What is your experience of teaching? Pat Leon asks teachers how they manage.
Name : Amanda Chetwynd
Age : 47
Job : Professor of mathematics and statistics and director of undergraduate studies, Lancaster University.
Qualifications : BSc and MSc (Nottingham); PhD (Open University)
Experience : After my MSc, I was looking for temporary work. I was overqualified to be an electricity meter reader, but my second interview was at a high school desperate for a maths teacher as the incumbent had just had a heart attack. I started the next day. The following year I began my PhD full time at the OU where I learnt a lot and taught at summer schools. I later worked on course teams, writing material for maths courses. The OU's concern for careful explanations and examples to illustrate abstract concepts has stayed with me.
Hours spent teaching : About 30 per cent of my time. Mathematics and statistics are such essential subjects that I work hard to enthuse students. I do this through master classes for schools, undergraduate classes and by chairing a national mathematics promotion unit.
Hours on red tape : None - most of the administration and management is worthwhile, but you have to be creative with external quality audits to make them so.
Hours on research : About 40 per cent of my time. My research was initially in graph theory but I have moved on to spatial and medical statistics. It is much easier to explain to non-specialists what I spend my time doing.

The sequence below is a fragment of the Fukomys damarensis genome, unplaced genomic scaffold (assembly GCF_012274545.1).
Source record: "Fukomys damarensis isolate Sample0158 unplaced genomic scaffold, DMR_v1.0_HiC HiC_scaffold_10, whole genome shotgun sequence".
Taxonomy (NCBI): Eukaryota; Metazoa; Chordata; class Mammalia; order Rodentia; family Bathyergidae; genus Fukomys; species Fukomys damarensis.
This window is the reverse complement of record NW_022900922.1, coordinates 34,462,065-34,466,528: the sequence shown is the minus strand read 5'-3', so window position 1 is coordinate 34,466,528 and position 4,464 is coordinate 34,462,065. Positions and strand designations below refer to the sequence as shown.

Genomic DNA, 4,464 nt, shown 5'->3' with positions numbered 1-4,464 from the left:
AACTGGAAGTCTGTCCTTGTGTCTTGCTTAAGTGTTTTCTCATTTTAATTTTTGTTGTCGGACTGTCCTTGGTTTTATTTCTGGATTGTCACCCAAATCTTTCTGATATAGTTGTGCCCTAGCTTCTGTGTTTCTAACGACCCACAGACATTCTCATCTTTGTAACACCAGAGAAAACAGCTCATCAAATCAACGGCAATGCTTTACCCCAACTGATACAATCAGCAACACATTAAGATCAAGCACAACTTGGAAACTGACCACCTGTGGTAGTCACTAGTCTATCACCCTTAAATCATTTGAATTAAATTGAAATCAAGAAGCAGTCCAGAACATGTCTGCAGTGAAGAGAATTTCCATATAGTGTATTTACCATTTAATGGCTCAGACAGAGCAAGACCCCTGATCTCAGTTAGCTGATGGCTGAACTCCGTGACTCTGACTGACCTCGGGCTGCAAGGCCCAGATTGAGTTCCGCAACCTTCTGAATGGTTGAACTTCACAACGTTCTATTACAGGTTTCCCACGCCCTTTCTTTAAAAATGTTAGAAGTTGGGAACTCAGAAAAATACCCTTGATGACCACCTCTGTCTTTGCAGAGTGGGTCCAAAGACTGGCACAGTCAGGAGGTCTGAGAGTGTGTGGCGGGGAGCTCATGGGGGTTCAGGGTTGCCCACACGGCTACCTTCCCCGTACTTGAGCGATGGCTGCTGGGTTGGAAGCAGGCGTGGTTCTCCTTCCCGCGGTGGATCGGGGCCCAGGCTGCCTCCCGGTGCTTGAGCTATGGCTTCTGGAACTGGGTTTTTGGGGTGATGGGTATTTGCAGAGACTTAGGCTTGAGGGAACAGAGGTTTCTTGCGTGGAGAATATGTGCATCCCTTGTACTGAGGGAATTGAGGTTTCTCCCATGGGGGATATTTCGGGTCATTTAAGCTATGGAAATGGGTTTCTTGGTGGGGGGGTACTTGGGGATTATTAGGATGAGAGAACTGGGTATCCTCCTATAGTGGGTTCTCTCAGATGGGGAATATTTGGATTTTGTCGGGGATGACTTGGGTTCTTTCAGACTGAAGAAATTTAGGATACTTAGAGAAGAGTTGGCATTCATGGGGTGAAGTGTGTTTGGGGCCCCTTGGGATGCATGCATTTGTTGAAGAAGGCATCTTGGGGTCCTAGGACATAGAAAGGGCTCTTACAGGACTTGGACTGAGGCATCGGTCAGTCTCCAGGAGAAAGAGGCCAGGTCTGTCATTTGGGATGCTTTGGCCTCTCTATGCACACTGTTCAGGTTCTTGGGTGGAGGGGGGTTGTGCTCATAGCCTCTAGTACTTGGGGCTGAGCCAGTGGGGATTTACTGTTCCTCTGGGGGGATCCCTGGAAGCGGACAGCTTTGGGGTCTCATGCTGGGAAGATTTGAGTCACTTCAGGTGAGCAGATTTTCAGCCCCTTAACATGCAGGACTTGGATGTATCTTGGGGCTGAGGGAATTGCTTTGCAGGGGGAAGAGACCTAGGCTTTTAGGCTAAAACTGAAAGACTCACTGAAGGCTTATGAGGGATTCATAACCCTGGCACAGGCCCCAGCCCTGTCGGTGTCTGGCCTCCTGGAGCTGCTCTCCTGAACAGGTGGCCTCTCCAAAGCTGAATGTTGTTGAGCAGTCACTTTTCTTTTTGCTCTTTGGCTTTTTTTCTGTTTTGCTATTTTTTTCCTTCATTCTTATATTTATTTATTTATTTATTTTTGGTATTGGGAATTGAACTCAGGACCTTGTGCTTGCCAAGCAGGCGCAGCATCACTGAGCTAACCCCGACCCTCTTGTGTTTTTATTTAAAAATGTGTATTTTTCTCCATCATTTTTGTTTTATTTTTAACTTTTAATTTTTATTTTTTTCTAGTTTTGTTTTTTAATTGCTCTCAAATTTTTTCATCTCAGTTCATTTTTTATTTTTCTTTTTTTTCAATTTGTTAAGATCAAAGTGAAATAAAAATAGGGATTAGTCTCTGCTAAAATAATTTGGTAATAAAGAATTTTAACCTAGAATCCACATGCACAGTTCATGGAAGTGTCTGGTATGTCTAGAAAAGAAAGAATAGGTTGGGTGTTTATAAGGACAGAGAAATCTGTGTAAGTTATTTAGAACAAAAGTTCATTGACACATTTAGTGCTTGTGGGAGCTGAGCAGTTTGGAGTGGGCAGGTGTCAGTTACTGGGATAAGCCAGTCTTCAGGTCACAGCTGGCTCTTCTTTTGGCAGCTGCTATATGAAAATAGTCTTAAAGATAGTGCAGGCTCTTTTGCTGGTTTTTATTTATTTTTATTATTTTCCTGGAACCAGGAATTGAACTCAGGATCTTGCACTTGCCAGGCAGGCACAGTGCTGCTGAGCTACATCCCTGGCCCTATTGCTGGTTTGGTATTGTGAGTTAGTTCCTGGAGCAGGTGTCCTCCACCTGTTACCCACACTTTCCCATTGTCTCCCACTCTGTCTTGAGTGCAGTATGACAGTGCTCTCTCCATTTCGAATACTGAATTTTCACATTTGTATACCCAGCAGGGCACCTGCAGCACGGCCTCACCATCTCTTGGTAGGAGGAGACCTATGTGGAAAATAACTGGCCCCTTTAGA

Teaching bugbear : Lack of equipment. Once I had to to ask the teaching quality assessor to hold down the projector film down so it wouldn't roll up during the overhead projector presentation.
How was it solved? I lobbied to get all the lecture and seminar rooms upgraded. They now have modern and well-maintained equipment.
My maths teaching tip : When proving a result to undergraduates, try to start with an example and talk through an outline of the proof before giving the detailed proof.
Worst teaching moment : Realising in the middle of a research seminar I was giving that there was a mistake in the logical argument of one of my proofs - luckily the audience didn't spot the flaw and I put it right on the train journey home.
Best teaching moment : A student writing a poem about my graph theory class, and winning the fourth national teaching fellowship for Lancaster in a row.
Funniest teaching moment : When school teaching, a colleague gave me a lift home. I offered him tea and was mildly surprised to find him stark naked when I returned to the sitting room with the cup.
Outside interests : Learning to play the saxophone. Having fun with the family.